We also named the tables after the ingredients (eg: Amarillo; Crystal; Carafa; Chocolate; Godisgoode – because you can’t call a table “Yeast”) and the top table after the beer itself. We had told the priest about the beer and given him a bottle of Summer Wine Barista to try. He went on to mention the beer during the sermon, making reference to the Marriage At Cana.
The beer even ended up being represented in icing on the cake, decorated brilliantly by Kate’s sister Tess, as you can see. So it’s fair to say that we placed a lot of emphasis on Covenant and only later did I begin to worry a little about how much of a damp squib it would be if it wasn’t quite right for the occasion.
However, when I had my first taste about an hour into our marriage, it wasn’t in any way disappointing. Covenant, thanks to James, is a triumph. It’s a beautiful vibrant amber/red colour and has a superb aroma. Possibly because of the range of hops used (it uses an unusual number of hop varieties, although all were American), the smell doesn’t immediately conjure up one dominant descriptor to point to, but instead it has a wonderful and unique mix of fresh, fruity citrus and a little pine.
I was certain that the beer was going to smell good, because we deliberately asked for a low bitterness but a good aroma, so James put the emphasis on late and dry hopping rather than bittering. However I was a little concerned that it might be all nose and no teeth. Fortunately the beer didnt disappoint in this respect either, as it has both a great lightness of taste and just exactly the right amount of satisfying bitterness on the finish. It ends the experience perfectly, like a satisfying “ka-chunk” as a car door closes.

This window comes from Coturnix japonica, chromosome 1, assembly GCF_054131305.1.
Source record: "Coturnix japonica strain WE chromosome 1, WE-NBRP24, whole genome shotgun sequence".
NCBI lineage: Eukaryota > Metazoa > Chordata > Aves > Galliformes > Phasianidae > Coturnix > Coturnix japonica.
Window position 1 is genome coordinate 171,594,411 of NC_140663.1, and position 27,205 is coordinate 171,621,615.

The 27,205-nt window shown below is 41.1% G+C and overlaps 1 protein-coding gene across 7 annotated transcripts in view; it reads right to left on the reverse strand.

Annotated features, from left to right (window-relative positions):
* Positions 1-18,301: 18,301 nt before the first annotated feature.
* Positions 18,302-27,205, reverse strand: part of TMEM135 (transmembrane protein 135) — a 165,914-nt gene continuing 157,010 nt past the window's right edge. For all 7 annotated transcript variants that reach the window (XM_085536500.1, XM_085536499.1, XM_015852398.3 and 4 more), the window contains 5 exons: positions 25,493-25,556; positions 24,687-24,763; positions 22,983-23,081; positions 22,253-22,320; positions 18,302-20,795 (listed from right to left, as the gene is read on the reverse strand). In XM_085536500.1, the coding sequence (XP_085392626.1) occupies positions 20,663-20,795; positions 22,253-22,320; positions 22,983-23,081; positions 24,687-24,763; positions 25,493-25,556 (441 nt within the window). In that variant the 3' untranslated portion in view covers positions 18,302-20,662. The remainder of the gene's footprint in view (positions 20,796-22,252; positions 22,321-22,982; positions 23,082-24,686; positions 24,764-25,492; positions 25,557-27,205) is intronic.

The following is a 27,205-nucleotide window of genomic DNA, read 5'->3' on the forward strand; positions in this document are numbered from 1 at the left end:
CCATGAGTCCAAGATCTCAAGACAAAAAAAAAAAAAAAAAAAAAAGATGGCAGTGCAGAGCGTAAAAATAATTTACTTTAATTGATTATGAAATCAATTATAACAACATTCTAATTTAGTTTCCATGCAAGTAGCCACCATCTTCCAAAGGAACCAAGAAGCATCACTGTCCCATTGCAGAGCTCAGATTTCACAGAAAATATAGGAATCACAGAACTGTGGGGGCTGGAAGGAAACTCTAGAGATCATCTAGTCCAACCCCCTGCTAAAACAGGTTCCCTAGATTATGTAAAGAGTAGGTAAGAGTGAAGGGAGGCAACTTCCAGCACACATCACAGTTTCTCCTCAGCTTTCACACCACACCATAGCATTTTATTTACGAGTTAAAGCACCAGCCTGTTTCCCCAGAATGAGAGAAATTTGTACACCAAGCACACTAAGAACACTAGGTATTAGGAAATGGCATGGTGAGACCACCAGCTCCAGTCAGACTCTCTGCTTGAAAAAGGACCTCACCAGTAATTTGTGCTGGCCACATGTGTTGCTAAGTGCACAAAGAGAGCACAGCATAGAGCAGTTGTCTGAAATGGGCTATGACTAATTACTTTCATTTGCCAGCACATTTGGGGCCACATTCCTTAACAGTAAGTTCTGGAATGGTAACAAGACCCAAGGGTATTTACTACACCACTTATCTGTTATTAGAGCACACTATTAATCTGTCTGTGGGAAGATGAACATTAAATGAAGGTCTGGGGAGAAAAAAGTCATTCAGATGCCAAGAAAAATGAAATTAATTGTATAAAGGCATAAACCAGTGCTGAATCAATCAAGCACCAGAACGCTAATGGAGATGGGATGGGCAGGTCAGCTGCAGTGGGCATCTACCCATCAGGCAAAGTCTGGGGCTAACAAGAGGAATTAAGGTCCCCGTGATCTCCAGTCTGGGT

I was actually expecting a lower bitterness, but in the end I think it probably is considerably more restrained in that respect than a lot of Summer Wine beers, but perhaps on the more bitter end of what more mainstream British drinkers might be used to. But it’s just right for the beer and as a result our guests, who were not all experienced ale drinkers, reacted really very positively to it.
For a 5.2% beer with a strong aroma and flavour, it’s a very drinkable beer, in all the right ways. My friend (whose favourite beer is the excellent Moorhouses Pride Of Pendle) commented that I didn’t understand session ales, but our beer drank like a session ale. After having enjoyed beer all night at the wedding and again this week at Mr Foleys (with some work colleagues, Dean and Neil), I’d have to agree. It’s a beer that is meant to be consumed in long, refreshing mouthfuls; a great fruity waft at the front and a satisfying kick at the end.
My wife and I (*wait for applause*) think that Covenant is a great beer and are incredibly grateful to James and Andy for brewing it for us. It added a very personal note to our wedding day, which our family and friends really enjoyed.
Covenant’s been on already at Mr Foleys and I know it’s in a few pubs around the country including the Free Trade Inn, so look out for it at #Twissup. With all the weddingness Kate and I won’t be able to make it to Newcastle, but please do let us know what you think of it if you get to try some. Also, if you’re quick you may also be able to buy some bottles from the new Summer Wine shop!